What to do with all your photos?
“Everyone say cheese!” Argh, storage full.
We’ve all been there. You’re trying to capture a perfect moment only to find yourself frantically deleting old images. You can stop getting caught out by starting to back up your photos!
Backing up your photos to an online storage service has many benefits. It frees up space on your phone or computer. You can access your photos from anywhere. You can also share photos easily. And perhaps most importantly, as long as you’ve uploaded your photos to the cloud, all of your memories will be safe and sound.
That said, even though it’s been around for a while, you might be wondering what the cloud is…
‘The cloud’ explained
The cloud is a phrase for online storage. It’s made up of a network of servers in data centres around the world that can be accessed over the internet.
For most of us, storing information in the cloud is far more practical than having your own server. There are hundreds of services that can store your photos directly from your internet-connected device. Some of these include:
- Google Drive
- Amazon Drive
- iCloud Drive
Choosing the right cloud storage for you
Many cloud storage systems are free (or very low cost). But because there are so many to choose from, you may have difficulty picking the one that’s right for you.
The best option for you depends on how you plan on using it. Are you backing up every photo in your phone, or just the keepers? Might you also need more storage to back up your work files, or will you just use it for your personal information?
Popular choices which are free include Google Photos, Dropbox, OneDrive and Flickr. But if you take your photography more seriously, you could look into more robust photo-organising software like ACDSee, Mylio and Adobe, which include online cloud storage for a fee.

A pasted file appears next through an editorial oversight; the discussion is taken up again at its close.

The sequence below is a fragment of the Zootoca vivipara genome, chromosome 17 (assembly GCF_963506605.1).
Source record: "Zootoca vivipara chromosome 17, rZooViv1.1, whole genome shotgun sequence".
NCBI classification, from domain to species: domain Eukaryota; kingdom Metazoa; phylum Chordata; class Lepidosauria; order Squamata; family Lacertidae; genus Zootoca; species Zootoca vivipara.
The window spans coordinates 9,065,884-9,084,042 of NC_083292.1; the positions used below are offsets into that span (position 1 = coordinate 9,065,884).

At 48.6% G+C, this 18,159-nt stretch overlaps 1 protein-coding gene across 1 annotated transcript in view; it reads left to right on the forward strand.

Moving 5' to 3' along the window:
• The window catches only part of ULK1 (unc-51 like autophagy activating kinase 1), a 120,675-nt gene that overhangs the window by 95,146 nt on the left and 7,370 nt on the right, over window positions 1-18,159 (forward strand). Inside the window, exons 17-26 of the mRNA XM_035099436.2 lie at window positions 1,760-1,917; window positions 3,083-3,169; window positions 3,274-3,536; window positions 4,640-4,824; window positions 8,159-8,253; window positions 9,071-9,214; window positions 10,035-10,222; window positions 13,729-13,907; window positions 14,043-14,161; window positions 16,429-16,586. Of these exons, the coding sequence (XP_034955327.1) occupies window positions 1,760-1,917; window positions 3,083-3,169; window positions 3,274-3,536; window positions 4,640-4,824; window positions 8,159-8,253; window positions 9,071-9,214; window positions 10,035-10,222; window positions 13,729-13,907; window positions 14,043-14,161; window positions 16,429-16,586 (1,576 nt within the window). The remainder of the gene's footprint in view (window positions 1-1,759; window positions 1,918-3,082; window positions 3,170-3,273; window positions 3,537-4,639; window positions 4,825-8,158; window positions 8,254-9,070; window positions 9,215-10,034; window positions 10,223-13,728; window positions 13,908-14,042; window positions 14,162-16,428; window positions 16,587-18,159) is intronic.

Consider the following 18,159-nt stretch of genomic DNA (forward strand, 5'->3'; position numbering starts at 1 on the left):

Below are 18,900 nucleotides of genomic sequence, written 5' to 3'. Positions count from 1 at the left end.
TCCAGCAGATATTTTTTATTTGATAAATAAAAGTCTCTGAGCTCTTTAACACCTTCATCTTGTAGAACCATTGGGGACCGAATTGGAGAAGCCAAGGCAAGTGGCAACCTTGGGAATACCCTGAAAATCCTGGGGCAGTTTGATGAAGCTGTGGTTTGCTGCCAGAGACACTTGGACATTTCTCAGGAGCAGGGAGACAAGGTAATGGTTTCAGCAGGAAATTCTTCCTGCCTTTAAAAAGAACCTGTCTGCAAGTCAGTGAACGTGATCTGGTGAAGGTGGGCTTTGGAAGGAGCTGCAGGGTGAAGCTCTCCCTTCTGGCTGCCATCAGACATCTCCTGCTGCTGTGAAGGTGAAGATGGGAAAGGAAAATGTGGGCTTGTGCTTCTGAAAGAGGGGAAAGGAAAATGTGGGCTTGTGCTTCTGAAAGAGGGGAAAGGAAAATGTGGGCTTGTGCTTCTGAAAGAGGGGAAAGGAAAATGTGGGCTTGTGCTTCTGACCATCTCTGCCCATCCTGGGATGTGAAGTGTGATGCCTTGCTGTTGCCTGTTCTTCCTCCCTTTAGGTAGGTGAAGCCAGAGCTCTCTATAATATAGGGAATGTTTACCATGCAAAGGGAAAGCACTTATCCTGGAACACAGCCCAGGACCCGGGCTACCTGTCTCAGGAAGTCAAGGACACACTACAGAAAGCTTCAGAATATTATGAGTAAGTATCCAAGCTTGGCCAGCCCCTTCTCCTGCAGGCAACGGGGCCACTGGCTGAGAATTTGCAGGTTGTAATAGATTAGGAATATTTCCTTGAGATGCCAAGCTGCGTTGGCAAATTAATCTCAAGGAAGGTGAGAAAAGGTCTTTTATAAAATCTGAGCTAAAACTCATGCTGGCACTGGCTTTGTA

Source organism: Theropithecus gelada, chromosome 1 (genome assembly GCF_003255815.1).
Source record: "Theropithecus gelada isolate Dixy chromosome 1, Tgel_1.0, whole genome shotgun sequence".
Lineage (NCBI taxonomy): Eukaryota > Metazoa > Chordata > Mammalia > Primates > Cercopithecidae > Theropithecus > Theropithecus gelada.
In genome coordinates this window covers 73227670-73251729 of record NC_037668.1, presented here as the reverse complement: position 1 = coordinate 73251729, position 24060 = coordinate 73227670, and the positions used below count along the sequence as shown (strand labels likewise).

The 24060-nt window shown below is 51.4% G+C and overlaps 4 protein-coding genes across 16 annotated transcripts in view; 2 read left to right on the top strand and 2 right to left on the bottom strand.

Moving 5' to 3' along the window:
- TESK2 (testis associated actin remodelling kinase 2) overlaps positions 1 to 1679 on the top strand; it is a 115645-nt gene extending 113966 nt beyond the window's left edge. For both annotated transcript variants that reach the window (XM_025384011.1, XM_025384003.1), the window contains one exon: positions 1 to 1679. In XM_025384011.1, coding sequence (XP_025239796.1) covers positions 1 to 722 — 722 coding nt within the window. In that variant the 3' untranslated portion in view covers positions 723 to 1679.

Here’s what else to consider before choosing your cloud back-up solution:
Try before you buy: take the time to find the right provider for your needs. Most storage providers give you some free storage with extra capacity available for a monthly or annual fee. But don’t be tempted to spread your images across the free space on multiple platforms. It’s simpler and easier to manage with one provider.
Consider your file formats: almost all providers enable backing up and sharing JPEGs. However, if you’re a professional photographer or designer and need storage for TIFF or RAW files, you’ll need to do a bit more research to get the most suitable option.
Internet connection: how reliable is your internet connection? If it’s limited or slow, cloud storage could drain your monthly allowance. Large files, especially those from DSLR cameras can really throttle your internet, so it might be worth investing in an external hard drive for storage. Of course, you can always upgrade your internet to high-speed unlimited fibre and enjoy the best of both worlds.
Automate when you can: backing up your photos only works if you remember to do it. The good news is, many services have automated synchronization and backup options. This means that not only will they detect when you’ve transferred new photos to your hard drive, they’ll also automatically upload them for you.
So when it comes to the cloud storage options – hopefully we’ve put you in the picture.